For decades, solar energy has been touted as a different power source. Increasingly, however, solar is standing toe to toe with traditional power sources as a viable, cost-effective option for electricity.
When solar energy surges onto the scene in the 1980s, nobody was making an economic case for including it in America’s utility electric fleet. The argument in favor of solar was primarily environmental. Photovoltaic (PV) panels generate energy without carbon emissions and without the constant need for fuel. Since 1998, however, the cost of panels has fallen by about 8% every year. Now, it is reaching what is known as ‘grid parity,’ which means that the electricity produced by PV is cost-competitive on a per-kilowatt basis with electricity from natural gas or coal plants. At the point of grid parity, advocates of the technology can use both pure cost analysis and environmental benefits to make the case. Recently, the EPA released its Clean Power Plan, which is likely to specify the environmental legacy of the Obama administration. The plan calls for a nationwide 30% reduction in carbon emissions by 2030. While environmental benefits certainly were part of the motivation behind the plan, feasibility largely hinges on the affordability of renewable energy technology.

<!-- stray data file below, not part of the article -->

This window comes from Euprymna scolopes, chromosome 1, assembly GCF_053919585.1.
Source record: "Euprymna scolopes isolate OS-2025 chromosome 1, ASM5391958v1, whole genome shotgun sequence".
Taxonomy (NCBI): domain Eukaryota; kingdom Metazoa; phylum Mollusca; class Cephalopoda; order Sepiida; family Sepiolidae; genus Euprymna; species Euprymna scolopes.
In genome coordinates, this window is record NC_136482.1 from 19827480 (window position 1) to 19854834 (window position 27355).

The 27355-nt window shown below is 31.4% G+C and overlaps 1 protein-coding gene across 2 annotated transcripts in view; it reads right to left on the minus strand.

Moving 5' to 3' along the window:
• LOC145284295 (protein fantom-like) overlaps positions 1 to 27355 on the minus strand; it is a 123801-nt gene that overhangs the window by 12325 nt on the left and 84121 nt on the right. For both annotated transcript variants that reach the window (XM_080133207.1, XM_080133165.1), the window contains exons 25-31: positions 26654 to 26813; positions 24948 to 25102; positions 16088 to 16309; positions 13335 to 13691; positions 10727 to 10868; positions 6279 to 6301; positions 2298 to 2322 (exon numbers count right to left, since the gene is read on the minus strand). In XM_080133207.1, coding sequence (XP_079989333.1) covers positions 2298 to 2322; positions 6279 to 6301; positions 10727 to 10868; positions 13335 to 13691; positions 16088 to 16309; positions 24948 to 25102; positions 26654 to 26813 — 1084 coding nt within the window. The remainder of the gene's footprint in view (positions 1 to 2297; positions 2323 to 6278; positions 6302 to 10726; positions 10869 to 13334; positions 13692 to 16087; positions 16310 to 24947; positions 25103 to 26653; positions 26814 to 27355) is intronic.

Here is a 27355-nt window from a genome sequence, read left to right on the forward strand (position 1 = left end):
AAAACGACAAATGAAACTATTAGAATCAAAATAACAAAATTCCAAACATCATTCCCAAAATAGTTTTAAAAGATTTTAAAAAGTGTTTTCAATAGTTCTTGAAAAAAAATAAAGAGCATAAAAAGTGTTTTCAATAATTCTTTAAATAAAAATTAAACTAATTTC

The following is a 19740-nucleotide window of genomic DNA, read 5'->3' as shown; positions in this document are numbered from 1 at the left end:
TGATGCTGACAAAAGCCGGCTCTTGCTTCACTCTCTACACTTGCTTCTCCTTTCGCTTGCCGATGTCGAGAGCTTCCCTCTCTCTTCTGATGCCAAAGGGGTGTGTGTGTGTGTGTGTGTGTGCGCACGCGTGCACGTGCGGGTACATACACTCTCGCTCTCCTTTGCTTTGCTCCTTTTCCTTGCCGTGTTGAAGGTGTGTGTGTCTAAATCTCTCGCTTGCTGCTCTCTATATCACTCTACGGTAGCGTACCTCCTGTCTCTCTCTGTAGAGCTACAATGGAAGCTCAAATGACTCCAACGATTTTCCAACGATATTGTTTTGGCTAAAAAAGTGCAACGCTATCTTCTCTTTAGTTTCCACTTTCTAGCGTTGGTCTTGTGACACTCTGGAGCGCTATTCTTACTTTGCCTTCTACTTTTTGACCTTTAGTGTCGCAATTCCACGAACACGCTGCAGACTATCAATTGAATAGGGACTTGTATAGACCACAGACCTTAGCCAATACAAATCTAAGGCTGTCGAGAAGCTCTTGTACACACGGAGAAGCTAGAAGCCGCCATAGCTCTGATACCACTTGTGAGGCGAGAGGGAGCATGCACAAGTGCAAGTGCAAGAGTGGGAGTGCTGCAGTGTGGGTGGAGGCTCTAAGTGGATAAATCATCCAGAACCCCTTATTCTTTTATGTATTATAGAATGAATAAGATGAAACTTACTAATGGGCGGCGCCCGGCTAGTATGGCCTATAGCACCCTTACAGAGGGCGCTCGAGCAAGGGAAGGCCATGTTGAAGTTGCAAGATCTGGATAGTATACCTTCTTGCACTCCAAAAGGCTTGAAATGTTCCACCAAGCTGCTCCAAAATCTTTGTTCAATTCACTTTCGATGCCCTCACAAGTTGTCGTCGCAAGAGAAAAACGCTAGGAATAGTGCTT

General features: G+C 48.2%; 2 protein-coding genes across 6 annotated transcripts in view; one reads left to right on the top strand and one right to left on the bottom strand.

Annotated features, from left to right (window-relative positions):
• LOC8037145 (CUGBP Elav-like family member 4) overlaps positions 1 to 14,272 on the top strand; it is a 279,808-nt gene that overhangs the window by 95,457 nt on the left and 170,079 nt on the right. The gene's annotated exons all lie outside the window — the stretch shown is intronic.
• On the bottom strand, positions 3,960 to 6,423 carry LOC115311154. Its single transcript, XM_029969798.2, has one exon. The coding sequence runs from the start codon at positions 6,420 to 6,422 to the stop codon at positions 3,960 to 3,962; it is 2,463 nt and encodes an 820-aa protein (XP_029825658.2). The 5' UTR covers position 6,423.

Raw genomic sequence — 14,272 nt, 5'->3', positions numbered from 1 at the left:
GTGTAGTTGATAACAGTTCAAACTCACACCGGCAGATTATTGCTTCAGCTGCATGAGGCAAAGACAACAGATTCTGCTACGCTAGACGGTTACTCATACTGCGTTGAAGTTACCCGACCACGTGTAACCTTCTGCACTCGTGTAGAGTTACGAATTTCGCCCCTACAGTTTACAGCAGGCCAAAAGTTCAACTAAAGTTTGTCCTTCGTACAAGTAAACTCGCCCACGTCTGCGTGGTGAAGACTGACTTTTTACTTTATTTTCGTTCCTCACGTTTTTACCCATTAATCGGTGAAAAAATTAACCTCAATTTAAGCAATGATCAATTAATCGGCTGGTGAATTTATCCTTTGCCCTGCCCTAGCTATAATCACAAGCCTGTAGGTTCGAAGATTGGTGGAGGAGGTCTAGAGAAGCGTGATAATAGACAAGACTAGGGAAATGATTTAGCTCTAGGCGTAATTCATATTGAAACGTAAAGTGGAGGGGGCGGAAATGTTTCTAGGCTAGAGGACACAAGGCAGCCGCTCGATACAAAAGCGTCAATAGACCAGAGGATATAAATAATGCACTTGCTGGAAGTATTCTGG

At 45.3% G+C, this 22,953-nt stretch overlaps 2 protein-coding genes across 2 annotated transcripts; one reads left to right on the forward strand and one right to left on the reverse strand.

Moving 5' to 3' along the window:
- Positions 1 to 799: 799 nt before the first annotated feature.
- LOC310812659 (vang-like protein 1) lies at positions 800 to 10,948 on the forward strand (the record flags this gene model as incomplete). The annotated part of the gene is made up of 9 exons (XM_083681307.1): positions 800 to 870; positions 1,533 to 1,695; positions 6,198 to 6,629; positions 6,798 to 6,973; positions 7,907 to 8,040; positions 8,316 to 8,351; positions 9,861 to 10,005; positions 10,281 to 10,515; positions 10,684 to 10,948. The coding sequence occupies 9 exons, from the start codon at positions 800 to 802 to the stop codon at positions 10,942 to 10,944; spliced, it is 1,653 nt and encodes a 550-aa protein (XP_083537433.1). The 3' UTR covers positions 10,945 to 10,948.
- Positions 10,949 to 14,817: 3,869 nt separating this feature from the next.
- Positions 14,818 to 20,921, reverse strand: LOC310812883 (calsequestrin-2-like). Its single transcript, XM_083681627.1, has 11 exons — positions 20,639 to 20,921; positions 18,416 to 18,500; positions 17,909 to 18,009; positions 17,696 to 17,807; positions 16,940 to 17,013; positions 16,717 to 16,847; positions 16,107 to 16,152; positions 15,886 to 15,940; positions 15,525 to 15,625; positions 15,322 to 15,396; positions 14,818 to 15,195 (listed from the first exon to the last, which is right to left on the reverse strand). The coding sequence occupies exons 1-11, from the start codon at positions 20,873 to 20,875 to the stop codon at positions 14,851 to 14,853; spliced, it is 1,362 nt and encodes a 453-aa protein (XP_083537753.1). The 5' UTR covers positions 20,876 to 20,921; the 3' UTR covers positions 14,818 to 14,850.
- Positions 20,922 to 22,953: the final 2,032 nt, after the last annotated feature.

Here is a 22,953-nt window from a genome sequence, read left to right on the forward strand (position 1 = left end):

Traditionally, electric utilities in the United States are vertically combined monopolies. Vertical integration means one company produces and delivers a product to consumers. Solar energy, however, is already breaking that vertical model up. While it doesn’t make sense for everyone to have their own coal plant, photovoltaic electricity gives every American the opportunity to produce their own power. This has come to be known as energy democratization. Today, individuals have an unprecedented level of the option. With this choice, many homeowners are crunching the numbers and realizing that an investment in their own electric production can protect them thousands over the life of the system.
It’s not only individuals taking advantage of declining prices on their own rooftops. Utility companies themselves have seen the writing on the wall and begun to invest in large-scale solar systems. There are now several solar power farms located throughout the United States. They are strategically constructed in areas with high solar resources, such as the Mojave Desert. The largest of these farms have a production capacity upwards of 500 megawatts.
Americans are considerably aware of the need for a clean energy future and the economic advantages of producing electricity at home. Solar energy is coming into its own as the economic and environmental choice of the future.